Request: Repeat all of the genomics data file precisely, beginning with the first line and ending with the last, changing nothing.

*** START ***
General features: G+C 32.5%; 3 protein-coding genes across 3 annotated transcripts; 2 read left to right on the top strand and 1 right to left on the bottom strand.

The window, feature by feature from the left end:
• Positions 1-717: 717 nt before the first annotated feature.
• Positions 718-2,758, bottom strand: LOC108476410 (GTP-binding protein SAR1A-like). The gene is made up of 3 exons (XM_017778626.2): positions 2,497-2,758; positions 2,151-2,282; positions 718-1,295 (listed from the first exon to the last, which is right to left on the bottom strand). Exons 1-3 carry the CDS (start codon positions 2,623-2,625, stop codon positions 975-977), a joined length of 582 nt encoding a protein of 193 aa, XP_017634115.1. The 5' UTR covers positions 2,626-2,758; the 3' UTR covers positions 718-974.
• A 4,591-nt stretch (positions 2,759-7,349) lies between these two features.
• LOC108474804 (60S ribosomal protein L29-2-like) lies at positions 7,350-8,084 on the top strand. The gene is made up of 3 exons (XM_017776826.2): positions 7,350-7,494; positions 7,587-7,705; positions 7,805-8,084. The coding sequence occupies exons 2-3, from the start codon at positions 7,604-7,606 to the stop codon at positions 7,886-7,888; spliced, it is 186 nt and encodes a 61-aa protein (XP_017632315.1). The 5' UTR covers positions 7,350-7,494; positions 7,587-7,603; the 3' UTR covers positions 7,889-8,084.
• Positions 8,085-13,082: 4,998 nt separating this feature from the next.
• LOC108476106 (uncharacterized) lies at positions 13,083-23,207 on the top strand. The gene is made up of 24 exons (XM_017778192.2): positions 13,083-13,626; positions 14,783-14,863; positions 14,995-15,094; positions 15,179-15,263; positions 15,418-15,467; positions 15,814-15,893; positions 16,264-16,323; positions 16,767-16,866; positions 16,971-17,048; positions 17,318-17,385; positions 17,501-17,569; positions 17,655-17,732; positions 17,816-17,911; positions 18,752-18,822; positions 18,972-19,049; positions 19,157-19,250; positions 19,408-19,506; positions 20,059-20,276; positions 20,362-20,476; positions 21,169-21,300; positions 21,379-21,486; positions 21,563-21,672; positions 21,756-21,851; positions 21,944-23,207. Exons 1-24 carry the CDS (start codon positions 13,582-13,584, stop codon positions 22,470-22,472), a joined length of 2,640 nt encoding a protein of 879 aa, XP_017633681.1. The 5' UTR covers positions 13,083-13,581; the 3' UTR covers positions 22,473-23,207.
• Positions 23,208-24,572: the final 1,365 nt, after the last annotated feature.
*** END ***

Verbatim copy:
General features: G+C 32.5%; 3 protein-coding genes across 3 annotated transcripts; 2 read left to right on the top strand and 1 right to left on the bottom strand.

The window, feature by feature from the left end:
• Positions 1-717: 717 nt before the first annotated feature.
• Positions 718-2,758, bottom strand: LOC108476410 (GTP-binding protein SAR1A-like). The gene is made up of 3 exons (XM_017778626.2): positions 2,497-2,758; positions 2,151-2,282; positions 718-1,295 (listed from the first exon to the last, which is right to left on the bottom strand). Exons 1-3 carry the CDS (start codon positions 2,623-2,625, stop codon positions 975-977), a joined length of 582 nt encoding a protein of 193 aa, XP_017634115.1. The 5' UTR covers positions 2,626-2,758; the 3' UTR covers positions 718-974.
• A 4,591-nt stretch (positions 2,759-7,349) lies between these two features.
• LOC108474804 (60S ribosomal protein L29-2-like) lies at positions 7,350-8,084 on the top strand. The gene is made up of 3 exons (XM_017776826.2): positions 7,350-7,494; positions 7,587-7,705; positions 7,805-8,084. The coding sequence occupies exons 2-3, from the start codon at positions 7,604-7,606 to the stop codon at positions 7,886-7,888; spliced, it is 186 nt and encodes a 61-aa protein (XP_017632315.1). The 5' UTR covers positions 7,350-7,494; positions 7,587-7,603; the 3' UTR covers positions 7,889-8,084.
• Positions 8,085-13,082: 4,998 nt separating this feature from the next.
• LOC108476106 (uncharacterized) lies at positions 13,083-23,207 on the top strand. The gene is made up of 24 exons (XM_017778192.2): positions 13,083-13,626; positions 14,783-14,863; positions 14,995-15,094; positions 15,179-15,263; positions 15,418-15,467; positions 15,814-15,893; positions 16,264-16,323; positions 16,767-16,866; positions 16,971-17,048; positions 17,318-17,385; positions 17,501-17,569; positions 17,655-17,732; positions 17,816-17,911; positions 18,752-18,822; positions 18,972-19,049; positions 19,157-19,250; positions 19,408-19,506; positions 20,059-20,276; positions 20,362-20,476; positions 21,169-21,300; positions 21,379-21,486; positions 21,563-21,672; positions 21,756-21,851; positions 21,944-23,207. Exons 1-24 carry the CDS (start codon positions 13,582-13,584, stop codon positions 22,470-22,472), a joined length of 2,640 nt encoding a protein of 879 aa, XP_017633681.1. The 5' UTR covers positions 13,083-13,581; the 3' UTR covers positions 22,473-23,207.
• Positions 23,208-24,572: the final 1,365 nt, after the last annotated feature.